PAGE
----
The 'goodest' nation in the world
Sweden is the country that makes the greatest contribution to humanity, according to the Good Country Index, which measures how much a country gives to the common good. Sweden, now the “goodest” nation in the world by these standards, outranks 162 other countries in 35 indicators through data collected by UN agencies and other international bodies. “It’s as objective as anything like this can possibly be,” said creator Simon Anholt, who isn’t surprised Sweden has won another in a string of similar distinctions: “Sweden must be bored of coming out on top in every bloody country index, but that’s the fact of the matter!” Sweden ranked best in the health and wellbeing — for contributions to medicine and international health disasters — and in prosperity and equality, which recognizes Sweden’s beneficial trade practices with other countries. Previously, Sweden didn’t fair as well in the last Good Country Index, when coming in 6th place after it ranked 52nd in the International Peace and Security category because of its arms exports associated with operations in Afghanistan, which since ended in 2014. Now, “Since it’s killing fewer people abroad, Sweden is free to be recognized as the goodest,” Anholt said. Visit to find out how other countries, including the United States, ranked.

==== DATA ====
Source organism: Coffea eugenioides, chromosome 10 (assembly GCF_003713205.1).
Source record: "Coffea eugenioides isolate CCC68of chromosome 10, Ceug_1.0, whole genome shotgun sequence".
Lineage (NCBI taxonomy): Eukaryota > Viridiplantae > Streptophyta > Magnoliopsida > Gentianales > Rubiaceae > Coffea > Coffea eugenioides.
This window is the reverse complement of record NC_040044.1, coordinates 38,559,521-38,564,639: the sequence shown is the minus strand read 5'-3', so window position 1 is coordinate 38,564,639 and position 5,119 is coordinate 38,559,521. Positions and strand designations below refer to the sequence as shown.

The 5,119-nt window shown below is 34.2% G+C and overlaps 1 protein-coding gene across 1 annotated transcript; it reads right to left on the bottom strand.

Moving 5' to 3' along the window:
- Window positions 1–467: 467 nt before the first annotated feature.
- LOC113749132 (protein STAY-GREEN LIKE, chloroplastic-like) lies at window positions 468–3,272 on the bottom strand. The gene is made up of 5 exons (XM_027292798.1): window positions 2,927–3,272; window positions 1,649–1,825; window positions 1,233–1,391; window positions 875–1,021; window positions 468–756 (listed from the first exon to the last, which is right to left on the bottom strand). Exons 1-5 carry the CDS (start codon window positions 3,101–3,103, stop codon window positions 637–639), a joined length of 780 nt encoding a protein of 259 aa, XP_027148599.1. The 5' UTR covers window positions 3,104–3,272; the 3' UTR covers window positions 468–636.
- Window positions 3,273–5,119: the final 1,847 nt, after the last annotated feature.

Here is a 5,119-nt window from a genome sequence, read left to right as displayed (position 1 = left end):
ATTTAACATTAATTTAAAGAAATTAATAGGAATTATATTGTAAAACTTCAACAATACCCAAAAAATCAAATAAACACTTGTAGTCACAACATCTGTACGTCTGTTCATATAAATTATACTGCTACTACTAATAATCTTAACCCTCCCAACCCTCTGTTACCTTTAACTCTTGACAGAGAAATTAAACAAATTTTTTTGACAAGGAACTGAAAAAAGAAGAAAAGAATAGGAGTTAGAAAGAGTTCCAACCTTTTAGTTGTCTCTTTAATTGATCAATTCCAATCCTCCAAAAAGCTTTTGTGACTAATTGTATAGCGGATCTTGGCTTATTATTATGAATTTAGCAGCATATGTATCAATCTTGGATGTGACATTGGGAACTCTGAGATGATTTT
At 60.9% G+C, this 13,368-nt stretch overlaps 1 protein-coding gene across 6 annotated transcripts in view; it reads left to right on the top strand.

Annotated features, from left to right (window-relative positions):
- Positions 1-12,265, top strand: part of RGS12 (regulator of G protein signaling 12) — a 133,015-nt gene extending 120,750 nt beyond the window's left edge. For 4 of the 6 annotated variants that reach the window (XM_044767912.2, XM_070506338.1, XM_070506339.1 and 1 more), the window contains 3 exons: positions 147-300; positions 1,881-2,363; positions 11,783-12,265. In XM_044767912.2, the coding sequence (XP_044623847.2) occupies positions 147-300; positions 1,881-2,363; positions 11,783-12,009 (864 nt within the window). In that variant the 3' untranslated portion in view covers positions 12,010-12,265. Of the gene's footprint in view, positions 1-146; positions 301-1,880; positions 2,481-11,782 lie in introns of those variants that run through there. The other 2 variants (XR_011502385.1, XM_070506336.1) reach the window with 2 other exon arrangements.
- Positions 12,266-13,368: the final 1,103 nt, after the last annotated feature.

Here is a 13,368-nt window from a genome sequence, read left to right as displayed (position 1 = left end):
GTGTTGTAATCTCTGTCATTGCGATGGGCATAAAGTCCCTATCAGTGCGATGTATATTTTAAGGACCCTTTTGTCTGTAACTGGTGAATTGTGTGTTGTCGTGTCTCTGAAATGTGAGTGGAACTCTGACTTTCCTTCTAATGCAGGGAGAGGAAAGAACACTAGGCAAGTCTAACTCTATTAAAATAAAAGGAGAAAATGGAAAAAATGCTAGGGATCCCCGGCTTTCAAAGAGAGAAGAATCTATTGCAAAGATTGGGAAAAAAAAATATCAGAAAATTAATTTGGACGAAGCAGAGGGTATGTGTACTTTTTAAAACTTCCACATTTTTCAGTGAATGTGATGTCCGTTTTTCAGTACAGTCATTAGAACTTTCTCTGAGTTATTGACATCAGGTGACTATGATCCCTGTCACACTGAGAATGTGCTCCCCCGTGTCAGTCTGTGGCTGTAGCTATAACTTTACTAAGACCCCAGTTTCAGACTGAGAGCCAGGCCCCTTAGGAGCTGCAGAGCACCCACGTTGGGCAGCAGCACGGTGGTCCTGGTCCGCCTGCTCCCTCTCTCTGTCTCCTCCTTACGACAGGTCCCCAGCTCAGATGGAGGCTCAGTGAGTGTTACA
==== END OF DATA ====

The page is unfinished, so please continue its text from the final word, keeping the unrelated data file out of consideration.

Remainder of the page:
A first for Swedish men
Swedish men can say they won the race against women. In population, that is. It wasn’t really a race, but given how quickly the numbers have jumped, one can’t help but take note. Although more males are born than females, females tend to live longer (the life expectancy for a baby boy born in Sweden today is just 3.4 years behind that of his female counterpart), favoring the women who thus have always outnumbered men. Until now. In the last year Sweden has counted more men than women since the country started keeping such records in 1749. Suddenly in March 2015, there were 277 more men than women, and now just 15 months later there are over 12,000 more men than women. Though Norway shifted to a male majority a few years ago, and Britain is expecting the same in the next 30 years, it’s clear that men are simply living longer. Sweden, however, largely attributes its number spike — a majority of them male teenage emigrants — to the throngs of people who are moving to Sweden as they flee oppression and war in their home countries.